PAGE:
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From Hawaii to the Arctic Winter Games
Taylor Johnson, student, University Relations
Many people dream of going to Hawaii, but very few would ever consider traveling to the Arctic. Sam Lankford, professor of health, physical education and leisure services at the University of Northern Iowa, has helped to pioneer a study about the Arctic Winter Games to better understand the impact they have on the people involved. Lankford began the study in Hawaii and has since traveled to various parts of the Arctic to collect data.
The Alaskan high kick is one of the
indigenous sports played at the Arctic
Winter Games. Photo courtesy AWGIC
The Arctic Winter Games is a sports competition held biannually for athletes in the northern and arctic regions. Various types of activities include contemporary sports, such as indoor soccer, basketball and hockey, and indigenous sports, such as Alaskan High Kick, head pull and a signing competition among women. "These sports were developed over thousands of years as training and exercise during the winter in igloos or other close quarters," said Lankford. Participants come from Inuit, Inuvialuit, Dene and Metis aboriginals, Scandinavian and Russian cultures.
Through these games, participants enjoy friendly competition while sharing cultural values from northern regions around the world. His research began in 1992 with the help of a grant and aid from the Arctic Winter Games International Committee. Lankford hopes to analyze the personal, social and community benefits of involvement for participants of the Arctic Winter Games and regional trials leading up to the games. He’s also researching these events from a promotional and government point of view. Are the Arctic Games worthy of supporting and are they worth the investment?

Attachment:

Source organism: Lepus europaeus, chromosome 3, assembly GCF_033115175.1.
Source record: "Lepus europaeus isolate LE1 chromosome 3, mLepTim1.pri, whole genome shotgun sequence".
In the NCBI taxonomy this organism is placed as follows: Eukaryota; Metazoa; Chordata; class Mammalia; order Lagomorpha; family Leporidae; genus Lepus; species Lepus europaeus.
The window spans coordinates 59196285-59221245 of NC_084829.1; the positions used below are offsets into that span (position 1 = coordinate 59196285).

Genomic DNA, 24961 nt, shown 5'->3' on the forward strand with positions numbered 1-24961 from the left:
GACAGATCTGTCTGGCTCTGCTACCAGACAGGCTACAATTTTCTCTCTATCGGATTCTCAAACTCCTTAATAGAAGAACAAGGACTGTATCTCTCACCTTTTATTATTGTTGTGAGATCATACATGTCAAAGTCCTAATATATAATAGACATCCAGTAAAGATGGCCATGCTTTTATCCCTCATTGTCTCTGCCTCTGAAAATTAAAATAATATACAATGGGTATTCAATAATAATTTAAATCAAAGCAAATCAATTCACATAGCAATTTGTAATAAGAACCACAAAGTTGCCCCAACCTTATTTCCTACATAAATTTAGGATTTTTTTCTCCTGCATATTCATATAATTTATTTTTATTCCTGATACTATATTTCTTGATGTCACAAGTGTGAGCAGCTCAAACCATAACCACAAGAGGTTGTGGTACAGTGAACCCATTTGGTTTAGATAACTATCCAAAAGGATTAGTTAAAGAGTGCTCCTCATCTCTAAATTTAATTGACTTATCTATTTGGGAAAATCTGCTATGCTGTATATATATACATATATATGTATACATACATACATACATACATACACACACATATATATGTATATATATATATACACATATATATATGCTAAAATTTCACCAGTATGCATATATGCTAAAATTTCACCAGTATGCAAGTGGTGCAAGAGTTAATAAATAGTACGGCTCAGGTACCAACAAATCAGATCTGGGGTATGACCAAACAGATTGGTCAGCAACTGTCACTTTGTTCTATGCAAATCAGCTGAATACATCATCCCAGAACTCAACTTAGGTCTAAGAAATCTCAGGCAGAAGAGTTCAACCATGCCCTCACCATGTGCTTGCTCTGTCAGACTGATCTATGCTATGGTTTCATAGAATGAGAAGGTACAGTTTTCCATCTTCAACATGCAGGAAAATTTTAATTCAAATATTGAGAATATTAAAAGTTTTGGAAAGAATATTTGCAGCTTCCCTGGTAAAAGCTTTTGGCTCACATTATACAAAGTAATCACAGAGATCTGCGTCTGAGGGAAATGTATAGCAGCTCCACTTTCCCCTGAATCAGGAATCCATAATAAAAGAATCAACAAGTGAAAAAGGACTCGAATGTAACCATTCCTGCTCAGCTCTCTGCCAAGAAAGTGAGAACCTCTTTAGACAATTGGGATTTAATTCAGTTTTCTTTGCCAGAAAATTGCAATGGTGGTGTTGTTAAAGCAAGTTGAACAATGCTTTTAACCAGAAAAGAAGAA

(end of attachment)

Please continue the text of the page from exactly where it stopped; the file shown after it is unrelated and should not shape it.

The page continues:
"Most of the athletes are from 'fly-in' or real isolated communities with less than a few hundred people. I began my work in Hawaii, another isolated area, where I researched isolated communities, so it was a natural fit," said Lankford.
When asked what he most enjoys about the Arctic Games, Lankford responded, "I enjoy the Arctic sports the most, followed by the cultural programs. Dog-sledding and indoor soccer are also fun to watch."
Going from Hawaii to the Arctic is a drastic change not many people would make. "In my first trip to the Arctic, the temperature was -70 F and we had to depart the plane in a blizzard and walk across the runway. I was frightened to say the least," said Lankford. "I'm not sure I enjoy the cold, but I enjoy the challenge."
Not only does UNI receive international exposure, but students also assist him in his research and have the opportunity to attend the games with him, which will be held in Whitehorse, Yukon this March. Students must take two terms of the course Community Planning Workshop in order participate in this project. In this class they learn how to write proposals, timelines, budgets and collect, analyze and present data.
"This was one of my top highlights at UNI," said Sam Walter, a graduate student who went to the 2010 Arctic Winter Games with Lankford. "I came away with a very large appreciation for the event, the people who are devoting so much time to putting the Arctic Games together, and all the athletes who do the training necessary to make it to this point."
The information Walter and Lankford gathered was very valuable. "We could see the importance of this research for the Arctic Winter Games organizers," said Walter. “Overall, it was a very memorable and positive experience to be part of something such as this research.”
Lankford's research will continue four more years and will then conclude with presentations in Canada.